Estimated reading time: 5 minutes
Remember those weird and awkward days of trying to fit in in high school? Well, they’re about to get weirder. And awkwarder. A retro style game about that crazy and scary period of time during high school, you can follow the poster child for weird and dorky, Daryl, as he tries to make sense of his teenage years. Also, dimensional rifts and brainwashing, strange creatures, and super powers.
Super Daryl Deluxe is a really great nostalgia kick, with an artstyle reminiscent of the Saturday paper cartoon strips, some oddly apt depictions of high school, and a side-scrolling beat-em-up RPG system that makes me think back to old arcade games. We join our hero (sort of) Daryl as he enters Water Falls High School where classrooms are being locked down, students are going missing, and multidimensional rifts are opening up.
Daryl has the lofty goal of making friends, and soon becomes embroiled in a contraband textbook war between his new “friends” and the local “black market” group. There’s delusions and role players abound, and weird monsters you can beat up for change. Pretty normal high school, really. There’s plenty of gags and humor thrown in, and pretty much every caste of high school groupies appear in some form or other throughout the game. So, while the butter knife of Damocles hangs over your head, Daryl sets off to make friends. Oh, and maybe save some people, we’ll see how that goes.
Super Daryl Deluxe is what I can only describe as really freaking weird. A good kind of weird, but weird nonetheless. In order to fight off the creatures from the science lagoon, Daryl needs to use special skills that he learns from pages from a book that brainwashed the world into “world peace”, which you can get by exchanging textbooks with your new business partners. You can have up to four skills equipped at once and each has its own cooldown and effective area of attack as well as effects which can be upgraded by earning skill exp which you get at the same time as the normal exp that you use to level up.
I really enjoyed gathering a bunch of skills to put together to see what my favorite string of abilities was. Super Daryl Deluxe is a pretty straight forward metroidvania, with a quest tracking system that will hold up to seven active quests that make tracking progress really easy, and a “quick map” that gets really handy when you forget where you’re going. You can collect some of the weirdest and most interesting equipment I’ve ever seen, and item drops from enemies are thankfully not as arse as I was expecting.
Unfortunately, the side quests do start to devolve into fetch quests that can get super annoying later into the game though the exp and money gained from them will generally keep the game from getting too difficult. The jumping can also get a little awkward for a 2D sidescroller, but for the most part you can get used to it rather quickly.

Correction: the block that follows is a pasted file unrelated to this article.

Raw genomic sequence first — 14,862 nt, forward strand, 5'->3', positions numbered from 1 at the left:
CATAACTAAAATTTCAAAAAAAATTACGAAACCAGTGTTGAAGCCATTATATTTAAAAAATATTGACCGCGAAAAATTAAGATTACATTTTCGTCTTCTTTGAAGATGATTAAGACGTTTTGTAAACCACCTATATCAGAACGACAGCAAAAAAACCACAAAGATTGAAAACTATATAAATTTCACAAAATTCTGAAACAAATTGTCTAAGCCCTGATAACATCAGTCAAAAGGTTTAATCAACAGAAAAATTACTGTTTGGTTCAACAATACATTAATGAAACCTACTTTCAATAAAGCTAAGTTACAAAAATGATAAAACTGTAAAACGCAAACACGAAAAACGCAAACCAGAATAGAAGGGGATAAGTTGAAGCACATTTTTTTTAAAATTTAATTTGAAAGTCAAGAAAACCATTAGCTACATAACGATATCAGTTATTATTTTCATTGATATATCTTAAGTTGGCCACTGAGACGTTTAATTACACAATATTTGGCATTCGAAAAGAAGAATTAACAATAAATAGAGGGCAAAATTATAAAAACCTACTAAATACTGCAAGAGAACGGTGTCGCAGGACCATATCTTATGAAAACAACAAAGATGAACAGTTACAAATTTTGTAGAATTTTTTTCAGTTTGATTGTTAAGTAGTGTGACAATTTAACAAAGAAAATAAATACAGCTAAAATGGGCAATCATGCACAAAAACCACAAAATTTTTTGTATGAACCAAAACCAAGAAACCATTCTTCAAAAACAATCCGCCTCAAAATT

Side quests aside, there’s still a lot to love about Super Daryl Deluxe such as the music which is really good. The progression of my thoughts about the stage themes went something like this: This is really good, okay I’ve been listening to this for too long, this is getting annoying, this is actually pretty decent. I had a whole wrap-around about the stage themes after listening to them for too long.
I find it really hard to adequately describe Super Daryl Deluxe, because you’d be hard pressed to find something else that’s like enough to compare it too, or to truly describe the quirkiness of it. The game is really great, and while it does have some issues that a lot of games fail in, there’s a lot of positive too. Side quests are easily obtained and managed, the skill purchase and upgrade system is effective, drop rates from enemies aren’t 1% (monster hunters, I’m looking at you for those gems and palliums), the combat is fluid and the ability to devise your own combos is great to keep the game fresh.
On the negative side, side quests will start to feel like a chore eventually, getting better gear can sometimes be too far in between or a pain to get, there are enemies that can flinch lock you so easily you may cry, and the music may tend to start grating on you once you get lost in an area, but all in all there isn’t anything that’s a real turn off for the experience as a whole. Props to the developers for allowing you to re-fight bosses as well, I always enjoy seeing that in a game.
Super Daryl Deluxe is available on Steam and PS4 for a pretty decent price, and I really suggest checking it out, particularly if you’re looking for something new with a nostalgia kick to it. And if that doesn’t sell you, check out Daryl’s theme song, it basically sold me on the game straight off the bat.